Friday is tip day, and I do have some tips for you, but I’m also hoping that today you might have some tips for me! You see, I purchased a bottle of something (see the photo) at Great American Scrapbook Convention in 2011. I’m sure that at the time, I was absolutely convinced that this product was the best thing since sliced bread, otherwise why else would I have bought it? Unfortunately, it was in a sack for several months before I remembered it and by then I had forgotten why I purchased it in the first place. I tried looking it up online, but so far Google has not been able to link this product name to anything that makes even the least bit of sense. So…if you happen to know what this product is, what it does, who was demonstrating it at Great American Scrapbook Convention in 2011, or anything that will help me figure out why I bought this product, I would be immensely grateful, and I might even have some goodies to send your way. So if you know anything, please post it in the comments. If I figure out why I got it, I’ll draw a winner from all the comments that led me to the answer.
And now for today’s tip….
Earlier this month, I posted a lot of information about adhesive, but what always surprises me is how many crafters don’t know how to get adhesive off of their craft projects. Today we’re going to explore two items I consider to be must-haves for any scrapbooker or paper crafter as well as a common household item that can be used to unstick just about anything.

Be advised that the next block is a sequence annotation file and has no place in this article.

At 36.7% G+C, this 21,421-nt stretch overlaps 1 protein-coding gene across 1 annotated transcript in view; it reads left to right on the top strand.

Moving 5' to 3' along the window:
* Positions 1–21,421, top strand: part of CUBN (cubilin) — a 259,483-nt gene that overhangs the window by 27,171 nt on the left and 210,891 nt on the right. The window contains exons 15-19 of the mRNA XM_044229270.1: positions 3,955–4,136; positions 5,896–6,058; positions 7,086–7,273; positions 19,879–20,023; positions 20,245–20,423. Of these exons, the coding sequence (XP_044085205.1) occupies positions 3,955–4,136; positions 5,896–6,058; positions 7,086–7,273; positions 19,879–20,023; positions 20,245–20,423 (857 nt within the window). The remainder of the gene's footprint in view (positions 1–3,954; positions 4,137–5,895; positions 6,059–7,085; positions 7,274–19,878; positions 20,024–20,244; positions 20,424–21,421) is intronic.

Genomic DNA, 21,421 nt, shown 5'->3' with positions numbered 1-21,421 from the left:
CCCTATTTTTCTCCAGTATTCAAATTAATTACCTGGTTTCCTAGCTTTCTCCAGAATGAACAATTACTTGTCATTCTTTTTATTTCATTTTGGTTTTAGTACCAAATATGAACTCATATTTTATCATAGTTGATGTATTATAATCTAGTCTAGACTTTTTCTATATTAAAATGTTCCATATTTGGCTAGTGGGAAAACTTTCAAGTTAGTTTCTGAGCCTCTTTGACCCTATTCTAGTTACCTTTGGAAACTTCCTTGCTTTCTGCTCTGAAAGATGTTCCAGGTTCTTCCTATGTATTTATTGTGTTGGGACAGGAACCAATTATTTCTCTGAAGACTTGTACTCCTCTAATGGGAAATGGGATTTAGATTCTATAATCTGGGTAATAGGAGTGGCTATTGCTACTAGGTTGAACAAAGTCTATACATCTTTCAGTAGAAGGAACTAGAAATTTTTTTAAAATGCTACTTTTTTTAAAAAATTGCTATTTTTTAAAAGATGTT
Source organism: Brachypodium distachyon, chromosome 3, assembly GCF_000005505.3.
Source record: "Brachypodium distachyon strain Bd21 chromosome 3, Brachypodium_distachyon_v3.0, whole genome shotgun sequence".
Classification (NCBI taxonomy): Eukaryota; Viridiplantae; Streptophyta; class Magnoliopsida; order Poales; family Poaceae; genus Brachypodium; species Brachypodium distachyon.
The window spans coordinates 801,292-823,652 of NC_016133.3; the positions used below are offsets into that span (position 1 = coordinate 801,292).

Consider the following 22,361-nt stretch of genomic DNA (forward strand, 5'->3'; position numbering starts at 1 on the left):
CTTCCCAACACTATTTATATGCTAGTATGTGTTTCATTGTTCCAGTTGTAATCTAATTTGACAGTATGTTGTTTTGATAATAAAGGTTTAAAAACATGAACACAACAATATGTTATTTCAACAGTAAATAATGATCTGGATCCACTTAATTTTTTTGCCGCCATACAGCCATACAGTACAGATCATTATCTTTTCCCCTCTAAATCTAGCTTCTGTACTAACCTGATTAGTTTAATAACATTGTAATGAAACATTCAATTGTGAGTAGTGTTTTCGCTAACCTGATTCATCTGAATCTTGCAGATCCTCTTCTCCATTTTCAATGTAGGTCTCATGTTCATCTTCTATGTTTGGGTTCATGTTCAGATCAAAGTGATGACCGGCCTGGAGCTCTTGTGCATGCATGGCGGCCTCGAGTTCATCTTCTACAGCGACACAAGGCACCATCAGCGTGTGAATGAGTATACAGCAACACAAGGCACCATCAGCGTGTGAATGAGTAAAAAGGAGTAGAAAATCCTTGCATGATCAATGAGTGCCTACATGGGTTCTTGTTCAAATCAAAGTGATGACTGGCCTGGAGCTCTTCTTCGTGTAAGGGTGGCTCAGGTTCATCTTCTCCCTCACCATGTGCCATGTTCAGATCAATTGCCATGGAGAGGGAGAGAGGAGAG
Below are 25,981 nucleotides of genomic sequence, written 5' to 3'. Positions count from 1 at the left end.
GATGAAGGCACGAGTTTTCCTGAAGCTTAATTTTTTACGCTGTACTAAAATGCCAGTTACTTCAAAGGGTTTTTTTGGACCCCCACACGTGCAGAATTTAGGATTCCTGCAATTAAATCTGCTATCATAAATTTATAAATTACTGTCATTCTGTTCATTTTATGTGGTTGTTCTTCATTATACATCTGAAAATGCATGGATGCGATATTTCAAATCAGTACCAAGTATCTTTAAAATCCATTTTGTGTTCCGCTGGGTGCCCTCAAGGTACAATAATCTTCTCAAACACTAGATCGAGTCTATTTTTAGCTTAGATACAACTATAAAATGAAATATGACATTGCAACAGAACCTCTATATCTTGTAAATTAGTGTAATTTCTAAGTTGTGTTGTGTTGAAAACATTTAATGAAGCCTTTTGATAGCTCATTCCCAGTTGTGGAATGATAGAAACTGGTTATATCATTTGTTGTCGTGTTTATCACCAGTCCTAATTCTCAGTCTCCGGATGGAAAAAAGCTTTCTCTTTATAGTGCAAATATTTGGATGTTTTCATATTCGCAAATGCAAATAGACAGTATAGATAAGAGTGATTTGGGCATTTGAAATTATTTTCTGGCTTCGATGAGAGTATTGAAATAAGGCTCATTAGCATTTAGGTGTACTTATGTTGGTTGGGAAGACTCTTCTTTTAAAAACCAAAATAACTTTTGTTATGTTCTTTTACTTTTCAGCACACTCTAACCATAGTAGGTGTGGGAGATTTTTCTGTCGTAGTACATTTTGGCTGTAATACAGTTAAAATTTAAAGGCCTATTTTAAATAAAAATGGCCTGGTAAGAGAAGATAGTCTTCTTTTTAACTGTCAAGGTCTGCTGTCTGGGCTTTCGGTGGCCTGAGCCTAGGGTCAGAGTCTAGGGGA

It always amazes me whenever I meet another scrapper who has not heard of Un-Du. This was one of the first products I learned about when I started scrapbooking again. Available at scrapbooking and craft stores, Un-du is marketed as a “sticker, tape, and label remover.” It is acid free and photo safe, and will safely remove just about any kind of adhesive on contact. The way Un-du works is by softening the adhesive to a gummy state. Simply saturate the area with Un-du and use the attached scraper to gently lift up your sticker or photo. Un-du will evaporate quickly, leaving no residue, and the sticker can be repositioned or used again elsewhere.
Xyron Adhesive Eraser:
This handy little gadget is basically just a textured rubber square, but the amazing thing about it is that it can pick up adhesive on contact. For small bits of Xyron adhesive around die cut letters and shapes, simply press the eraser down firmly and lift. Repeat until all the adhesive is removed. For larger areas, such as stripes of adhesive from a tape runner, use short scrubbing strokes to ball the adhesive up and then lift it with the eraser. As the eraser gets gummed up, you can pull off the sticky parts or cut it with scissors to expose fresh eraser.
|I cut my Xyron adhesive eraser in half. Here you can see a clean, unused half as well as a much-used half.|
Yes, you read that right – dental floss. This was actually the very first tip I ever learned for removing a photo that had been adhered to a scrapbook page. Be sure to use unflavored floss. Hold a strand of it tightly like you intend to floss your teeth and drag it under the photo, lifting gently as you go.
Do you have a favorite tip or trick? Send me an email about it!